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Not All Opinions are Created Equal: Martha Sperry, Frivolous Lawsuits, and the Impossibility of Arguing with Some People

“Why are people hating me for having my own opinion?”

Spend any significant amount of time engaging in discussions (arguments) on the internet and you will hear this. This is different from a situation with two people reaching an impasse between two opposing viewpoints. This refers to a person who basically refuses to defend their position, preferring to demand respect for an opinion because dammit, it’s their opinion.

I have yet to encounter a situation where it is not a craven attempt by someone who cannot defend their position to cast the attention back on the person who is kicking their butt. “No, I can’t defend what I am saying but you’re being mean!!!1!!!” is mostly how it goes.

I signed up for a Disqus account last week, and my third comment left on a blog thread garnered this response. I think this must be a record, but I do not expect any sort of prize.

It bothers me as an attorney (albeit an infrequently-practicing one), a blogger, a writer, and one who just enjoys a good argument now and then. It bothers me because it’s dishonest. No one hates you for having your own opinion, so don’t be so damn dramatic.

It bothers me because it is lazy. The argument is not going your way, so you are going to punt back to the other side.

Most of all, it bothers me for reasons that go beyond dishonesty. Trying to end an argument by appealing to some equitable notion that “everyone is entitled to their opinion” does not even deserve to be called “wrong,” because (and I cannot say this adamantly enough) not all opinions are created equal, and opinions are not worthy of respect or consideration if the opinion holder cannot or will not make an effort to defend them rationally and objectively.

This is why there can be no “honest” differences of opinion over the scientific theory of evolution versus ideas like creationism or its bastard stepchild, intelligent design, because their proponents are either ignorant of, or choose to ignore, highly relevant facts.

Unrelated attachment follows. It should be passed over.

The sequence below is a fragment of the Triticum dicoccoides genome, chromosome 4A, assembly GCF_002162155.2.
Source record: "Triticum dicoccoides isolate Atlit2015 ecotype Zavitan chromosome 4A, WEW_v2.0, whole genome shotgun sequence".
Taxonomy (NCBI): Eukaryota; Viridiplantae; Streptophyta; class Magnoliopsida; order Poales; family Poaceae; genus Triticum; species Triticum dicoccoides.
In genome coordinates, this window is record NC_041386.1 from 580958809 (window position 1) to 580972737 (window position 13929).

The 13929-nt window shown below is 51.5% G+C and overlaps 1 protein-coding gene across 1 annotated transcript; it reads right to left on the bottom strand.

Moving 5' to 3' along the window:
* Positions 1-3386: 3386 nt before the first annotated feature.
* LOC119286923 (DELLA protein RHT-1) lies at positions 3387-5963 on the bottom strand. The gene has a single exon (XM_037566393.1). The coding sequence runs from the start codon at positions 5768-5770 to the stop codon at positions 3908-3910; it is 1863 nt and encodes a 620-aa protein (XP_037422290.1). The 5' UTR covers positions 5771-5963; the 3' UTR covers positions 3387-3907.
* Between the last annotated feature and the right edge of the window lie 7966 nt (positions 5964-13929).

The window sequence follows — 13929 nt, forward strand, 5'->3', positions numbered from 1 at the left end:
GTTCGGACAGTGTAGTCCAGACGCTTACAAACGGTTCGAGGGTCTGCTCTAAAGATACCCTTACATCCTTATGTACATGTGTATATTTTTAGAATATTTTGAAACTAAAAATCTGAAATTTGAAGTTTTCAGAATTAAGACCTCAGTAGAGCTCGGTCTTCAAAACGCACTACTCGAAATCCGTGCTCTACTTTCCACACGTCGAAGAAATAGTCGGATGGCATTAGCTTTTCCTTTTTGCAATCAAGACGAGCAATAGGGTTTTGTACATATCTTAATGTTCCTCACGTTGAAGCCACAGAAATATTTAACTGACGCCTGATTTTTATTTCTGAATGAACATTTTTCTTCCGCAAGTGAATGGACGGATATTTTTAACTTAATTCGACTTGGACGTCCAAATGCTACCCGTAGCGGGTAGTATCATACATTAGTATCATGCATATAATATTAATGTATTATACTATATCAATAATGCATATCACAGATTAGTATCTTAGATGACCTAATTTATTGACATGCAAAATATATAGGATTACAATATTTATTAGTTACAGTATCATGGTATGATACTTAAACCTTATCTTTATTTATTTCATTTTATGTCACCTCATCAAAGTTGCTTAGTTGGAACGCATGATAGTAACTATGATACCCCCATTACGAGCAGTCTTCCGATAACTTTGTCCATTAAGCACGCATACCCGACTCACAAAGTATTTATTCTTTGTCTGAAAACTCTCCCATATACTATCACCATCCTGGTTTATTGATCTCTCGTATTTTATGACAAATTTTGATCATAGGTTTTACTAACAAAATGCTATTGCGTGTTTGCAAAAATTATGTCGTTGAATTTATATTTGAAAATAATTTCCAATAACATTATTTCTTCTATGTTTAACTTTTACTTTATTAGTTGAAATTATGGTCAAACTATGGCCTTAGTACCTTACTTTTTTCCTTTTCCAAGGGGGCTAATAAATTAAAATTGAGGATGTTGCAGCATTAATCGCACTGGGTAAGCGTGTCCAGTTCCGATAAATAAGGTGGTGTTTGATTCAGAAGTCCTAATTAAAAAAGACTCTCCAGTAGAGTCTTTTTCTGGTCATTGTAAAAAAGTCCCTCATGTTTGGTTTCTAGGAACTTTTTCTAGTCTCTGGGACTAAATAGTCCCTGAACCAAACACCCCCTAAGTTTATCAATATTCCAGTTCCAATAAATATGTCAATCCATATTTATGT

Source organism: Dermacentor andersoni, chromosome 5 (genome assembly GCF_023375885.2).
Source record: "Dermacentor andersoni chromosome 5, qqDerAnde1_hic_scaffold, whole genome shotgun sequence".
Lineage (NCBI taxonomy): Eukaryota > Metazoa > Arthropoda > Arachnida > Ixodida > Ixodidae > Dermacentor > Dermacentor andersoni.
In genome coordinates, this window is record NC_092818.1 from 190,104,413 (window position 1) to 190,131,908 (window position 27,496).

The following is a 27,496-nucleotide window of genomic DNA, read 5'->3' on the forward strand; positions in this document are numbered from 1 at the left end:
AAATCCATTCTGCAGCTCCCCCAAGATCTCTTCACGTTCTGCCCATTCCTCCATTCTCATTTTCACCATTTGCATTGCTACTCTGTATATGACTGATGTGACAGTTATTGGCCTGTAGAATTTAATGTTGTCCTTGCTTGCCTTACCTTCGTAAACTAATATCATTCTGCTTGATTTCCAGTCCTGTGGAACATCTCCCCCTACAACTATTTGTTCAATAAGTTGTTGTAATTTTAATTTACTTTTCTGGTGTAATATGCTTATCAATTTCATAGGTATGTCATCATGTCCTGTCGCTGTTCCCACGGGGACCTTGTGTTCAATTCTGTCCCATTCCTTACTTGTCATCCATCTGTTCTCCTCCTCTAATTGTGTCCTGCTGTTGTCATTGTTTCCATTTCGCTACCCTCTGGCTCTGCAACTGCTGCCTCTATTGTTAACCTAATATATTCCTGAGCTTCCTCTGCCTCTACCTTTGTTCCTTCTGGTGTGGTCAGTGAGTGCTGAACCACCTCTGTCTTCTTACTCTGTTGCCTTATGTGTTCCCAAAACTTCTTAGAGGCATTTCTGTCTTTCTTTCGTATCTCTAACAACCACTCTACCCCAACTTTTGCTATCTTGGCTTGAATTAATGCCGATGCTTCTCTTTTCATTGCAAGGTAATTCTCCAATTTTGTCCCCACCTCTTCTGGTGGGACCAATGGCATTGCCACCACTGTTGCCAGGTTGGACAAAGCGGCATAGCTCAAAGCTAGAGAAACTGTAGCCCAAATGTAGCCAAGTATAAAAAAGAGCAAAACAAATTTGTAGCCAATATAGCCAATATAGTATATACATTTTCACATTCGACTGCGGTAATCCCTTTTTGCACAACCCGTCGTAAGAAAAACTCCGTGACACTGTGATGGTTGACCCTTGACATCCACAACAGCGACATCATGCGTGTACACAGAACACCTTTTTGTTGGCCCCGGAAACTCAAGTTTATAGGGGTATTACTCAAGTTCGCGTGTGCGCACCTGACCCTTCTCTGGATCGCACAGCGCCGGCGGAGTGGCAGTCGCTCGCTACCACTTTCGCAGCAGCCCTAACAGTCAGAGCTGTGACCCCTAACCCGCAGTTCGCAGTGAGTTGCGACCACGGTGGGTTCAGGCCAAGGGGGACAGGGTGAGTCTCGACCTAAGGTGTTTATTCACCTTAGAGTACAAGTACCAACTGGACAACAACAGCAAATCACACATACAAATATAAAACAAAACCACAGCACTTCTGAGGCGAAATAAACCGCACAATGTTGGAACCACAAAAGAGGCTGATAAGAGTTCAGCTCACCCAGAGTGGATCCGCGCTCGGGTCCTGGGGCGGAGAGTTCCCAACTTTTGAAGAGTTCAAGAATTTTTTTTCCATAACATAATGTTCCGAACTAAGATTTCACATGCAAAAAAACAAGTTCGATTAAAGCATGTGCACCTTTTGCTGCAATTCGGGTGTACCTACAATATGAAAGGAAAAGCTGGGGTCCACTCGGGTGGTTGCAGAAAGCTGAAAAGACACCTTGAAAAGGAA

Let me be clear: people are free, thanks to the First Amendment, to state nearly any opinion they want, however crazy or groundless it may be. They are not free from challenge or criticism. In fact, challenge and criticism are essential to anyone learning anything, ever. Should those critics be polite? Sure, but honesty and integrity are much more important.

In a certain lawsuit brought against me and a number of media companies, lawyers, and bloggers by a certain young lawyer who Shall Not Be Named, news of a new settlement has surfaced. Back in December, an apology of sorts appeared on the blog of one Martha Sperry, along with some none-too-subtle swipes at people who would dare to use their blogs to call things as they see them and fight against frivolous lawsuits (an earlier almost-retraction appeared in October 2011). Other legal bloggers have addressed this quite admirably–I would direct you to Crime and Federalism‘s take-down of her apology for some excellent commentary.

Sperry’s blog post, aside from demonstrating a remarkable unwillingness to stand up for herself, also includes commentary from a few of my co-defendants taking her to task. Her responses invariably return to “I have my opinion and you have yours, so can’t we all just have ice cream?” I’m paraphrasing. Here’s a bit of what she actually said:

At this point, the matter seems more about tearing things down rather than building things up. And I fail to see the point of that.

You are certainly entitled to your opinion and I honor that.

I don’t know Martha Sperry, and I am sure she has her reasons for curling up in a ball and whimpering in response to a frivolous, meritless, groundless, jurisdictionless lawsuit, whatever those reasons may be. Her most recent comments to her blog post suggest that she remains a defendant in the lawsuit by He Who Shall Not Be Named (which makes her post all the more puzzling). At the end of the day, I don’t care if she settles with the plaintiff, or if she sells off all the assets of her business, moves to the South Pole, and tries to live as a penguin. I only care to the extent that it makes fighting for my own First Amendment rights (and by extension, hers) more difficult.